The company as a whole danced exquisitely on Thursday night — a particular favorite being scenes that featured the Milwaukee Ballet School. These young performers played more than just spine-chilling orphans and jolly rosebuds — they also cheerily followed the Pied Piper out of Belle's storybook to much delight. Though one might crave more such delight — a whirl of color and a stage full of spinning ballerinas — as a grand finale, Michael Pink offers something even better. The final moments capture the heart of this fairytale: Belle and her prince, moving beautifully together as one.

*Indicates dancers for Thursday's performance

Photos of Nicole Teague-Howell and Isaac Sharratt by Mark Frohna

Wednesday, April 11, 2018

The Café at the Pfister

One of downtown Milwaukee's best brunch secrets

If you haven't waltzed through the Pfister Hotel lobby, working your best "We've Got Elegance," you're missing out. And if you didn't know there's an adorable café in said lobby, open for everyone and not just fancy-pants hotel guests, you're also missing out.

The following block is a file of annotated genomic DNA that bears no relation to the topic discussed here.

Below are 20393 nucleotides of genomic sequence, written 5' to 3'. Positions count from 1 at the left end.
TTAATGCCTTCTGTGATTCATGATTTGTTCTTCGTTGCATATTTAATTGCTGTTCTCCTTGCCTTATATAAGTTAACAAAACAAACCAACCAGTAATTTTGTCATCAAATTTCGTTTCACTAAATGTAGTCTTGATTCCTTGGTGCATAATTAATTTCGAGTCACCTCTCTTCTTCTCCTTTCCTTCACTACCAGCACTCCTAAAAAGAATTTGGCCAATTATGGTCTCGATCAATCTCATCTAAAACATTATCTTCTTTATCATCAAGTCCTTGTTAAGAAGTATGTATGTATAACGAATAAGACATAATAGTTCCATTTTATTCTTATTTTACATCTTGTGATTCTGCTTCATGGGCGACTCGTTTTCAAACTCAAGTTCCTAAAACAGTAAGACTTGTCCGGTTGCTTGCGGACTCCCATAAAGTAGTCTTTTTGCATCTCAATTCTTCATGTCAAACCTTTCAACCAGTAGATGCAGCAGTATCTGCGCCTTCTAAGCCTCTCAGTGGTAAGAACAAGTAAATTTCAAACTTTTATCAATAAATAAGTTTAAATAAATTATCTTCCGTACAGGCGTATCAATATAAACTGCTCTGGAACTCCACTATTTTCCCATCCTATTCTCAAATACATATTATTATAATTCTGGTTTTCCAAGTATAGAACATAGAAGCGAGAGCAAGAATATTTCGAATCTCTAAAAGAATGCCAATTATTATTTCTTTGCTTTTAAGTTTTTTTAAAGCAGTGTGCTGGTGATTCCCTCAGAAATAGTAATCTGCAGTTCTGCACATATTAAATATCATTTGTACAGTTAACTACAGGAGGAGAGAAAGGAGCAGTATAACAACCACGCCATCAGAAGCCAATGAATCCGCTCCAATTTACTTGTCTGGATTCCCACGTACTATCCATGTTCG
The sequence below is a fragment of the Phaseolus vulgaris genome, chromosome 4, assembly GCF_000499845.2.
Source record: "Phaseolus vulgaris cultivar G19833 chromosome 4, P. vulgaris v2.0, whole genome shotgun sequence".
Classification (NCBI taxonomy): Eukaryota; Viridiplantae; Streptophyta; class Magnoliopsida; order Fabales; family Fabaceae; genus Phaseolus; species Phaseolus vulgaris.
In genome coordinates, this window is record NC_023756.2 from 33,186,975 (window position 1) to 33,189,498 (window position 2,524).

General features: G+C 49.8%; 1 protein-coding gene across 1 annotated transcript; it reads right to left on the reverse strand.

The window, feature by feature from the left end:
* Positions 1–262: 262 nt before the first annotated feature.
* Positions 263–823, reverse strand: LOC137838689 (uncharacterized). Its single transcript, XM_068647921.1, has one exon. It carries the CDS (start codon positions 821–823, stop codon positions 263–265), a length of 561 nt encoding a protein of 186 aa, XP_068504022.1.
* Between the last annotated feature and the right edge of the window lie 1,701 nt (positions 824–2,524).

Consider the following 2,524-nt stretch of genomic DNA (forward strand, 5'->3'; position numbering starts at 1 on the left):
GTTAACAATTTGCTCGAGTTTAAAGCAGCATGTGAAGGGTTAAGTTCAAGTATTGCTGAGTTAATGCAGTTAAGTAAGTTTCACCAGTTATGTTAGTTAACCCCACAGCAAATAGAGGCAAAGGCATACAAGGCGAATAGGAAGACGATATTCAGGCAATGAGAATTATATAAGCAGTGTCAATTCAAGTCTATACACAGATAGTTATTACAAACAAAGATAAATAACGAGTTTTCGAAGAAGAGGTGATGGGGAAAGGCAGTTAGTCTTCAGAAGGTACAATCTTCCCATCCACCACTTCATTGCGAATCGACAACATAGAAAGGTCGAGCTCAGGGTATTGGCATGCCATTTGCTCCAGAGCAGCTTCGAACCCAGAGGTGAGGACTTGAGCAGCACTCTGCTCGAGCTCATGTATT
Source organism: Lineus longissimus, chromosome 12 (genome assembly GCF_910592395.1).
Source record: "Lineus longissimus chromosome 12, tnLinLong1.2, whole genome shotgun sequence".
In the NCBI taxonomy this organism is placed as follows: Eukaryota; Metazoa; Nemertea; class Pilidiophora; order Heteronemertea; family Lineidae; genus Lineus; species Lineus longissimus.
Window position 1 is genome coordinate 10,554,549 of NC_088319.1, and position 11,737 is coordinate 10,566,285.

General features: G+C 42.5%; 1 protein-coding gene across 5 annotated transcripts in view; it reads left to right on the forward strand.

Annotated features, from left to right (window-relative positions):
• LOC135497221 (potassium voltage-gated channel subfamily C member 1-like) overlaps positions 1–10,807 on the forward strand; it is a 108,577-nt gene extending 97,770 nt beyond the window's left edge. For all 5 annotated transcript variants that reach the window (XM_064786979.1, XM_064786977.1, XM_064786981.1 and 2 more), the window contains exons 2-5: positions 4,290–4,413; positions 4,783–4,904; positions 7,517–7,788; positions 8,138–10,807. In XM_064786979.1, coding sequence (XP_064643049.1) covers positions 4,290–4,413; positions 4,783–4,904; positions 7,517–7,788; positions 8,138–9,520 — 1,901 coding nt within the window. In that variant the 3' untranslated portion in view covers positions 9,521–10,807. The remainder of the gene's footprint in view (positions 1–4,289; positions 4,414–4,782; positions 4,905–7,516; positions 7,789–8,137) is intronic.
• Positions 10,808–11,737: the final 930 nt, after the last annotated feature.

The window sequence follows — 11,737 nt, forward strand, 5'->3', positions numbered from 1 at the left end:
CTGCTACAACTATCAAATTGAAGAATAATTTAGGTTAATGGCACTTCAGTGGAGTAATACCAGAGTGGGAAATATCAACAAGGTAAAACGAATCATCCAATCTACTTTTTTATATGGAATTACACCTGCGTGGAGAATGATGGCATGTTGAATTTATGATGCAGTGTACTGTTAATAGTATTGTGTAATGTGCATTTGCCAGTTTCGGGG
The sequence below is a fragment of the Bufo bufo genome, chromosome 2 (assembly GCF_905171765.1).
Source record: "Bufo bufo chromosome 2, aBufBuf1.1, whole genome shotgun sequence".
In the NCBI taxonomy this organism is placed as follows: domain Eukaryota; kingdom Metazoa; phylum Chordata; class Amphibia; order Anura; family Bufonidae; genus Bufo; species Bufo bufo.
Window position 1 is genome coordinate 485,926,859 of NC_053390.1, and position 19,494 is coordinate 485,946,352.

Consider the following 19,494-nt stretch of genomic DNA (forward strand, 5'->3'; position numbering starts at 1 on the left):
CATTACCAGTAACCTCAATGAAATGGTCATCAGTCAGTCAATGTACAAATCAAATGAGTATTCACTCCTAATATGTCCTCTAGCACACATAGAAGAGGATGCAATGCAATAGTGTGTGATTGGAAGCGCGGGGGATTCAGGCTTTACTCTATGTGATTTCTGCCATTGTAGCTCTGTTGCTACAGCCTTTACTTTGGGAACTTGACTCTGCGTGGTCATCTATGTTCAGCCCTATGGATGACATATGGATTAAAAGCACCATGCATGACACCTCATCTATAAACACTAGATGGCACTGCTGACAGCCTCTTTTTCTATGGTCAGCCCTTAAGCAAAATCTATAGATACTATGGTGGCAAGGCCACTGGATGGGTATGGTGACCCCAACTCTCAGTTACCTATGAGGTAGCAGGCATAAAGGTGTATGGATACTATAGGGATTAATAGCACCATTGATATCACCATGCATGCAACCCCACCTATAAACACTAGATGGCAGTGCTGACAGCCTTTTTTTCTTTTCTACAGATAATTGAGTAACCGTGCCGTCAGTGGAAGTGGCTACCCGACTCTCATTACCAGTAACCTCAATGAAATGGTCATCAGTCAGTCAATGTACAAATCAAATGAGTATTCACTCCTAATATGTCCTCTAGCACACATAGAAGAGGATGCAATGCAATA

Brimming with old school charm, The Café at the Pfister is open daily for seated breakfast, lunch, and weekend brunch from 6am to 2pm. Until 8pm daily, you're welcome to snag coffee and a pastry from the barista & patisserie counter, then help yourself to a seat. For seated dining service, there's either in a nice-sized dining room or, my favorite, a row of tables along large street-facing windows. The space is sunny and cozy-casual with just a hint of fancy. After all, it is the Pfister.

I've only ever been for Sunday brunch, and I've never been disappointed. Hot coffee is served promptly, with a little porcelain jug of cream on the side. The Eggs Florentine, my go-to dish, is the kind of tried-and-true deliciousness you can depend on. By and large, you won't find hipster mumbo jumbo at the Pfister — though I did spy avocado toast on the menu, upon my last visit. So I guess there really is something for everyone!

As if the food and ambiance weren't enough, you're welcome to park in the Pfister structure. Take your ticket with you to the café, and your server will have it validated. That's right: Free and easy downtown parking. It's every bruncher's dream!  

Oh, and did I mention that you can snap your fingers and make a reservation? Show me another brunch spot that accepts reservations — and for just a party of two even! (No really, do you know of one? Because I don't.) Truly, you couldn't ask for a more delightful, non-stressful Sunday brunch than the Café at the Pfister — and sometimes easy breezy is better than hip and trendy.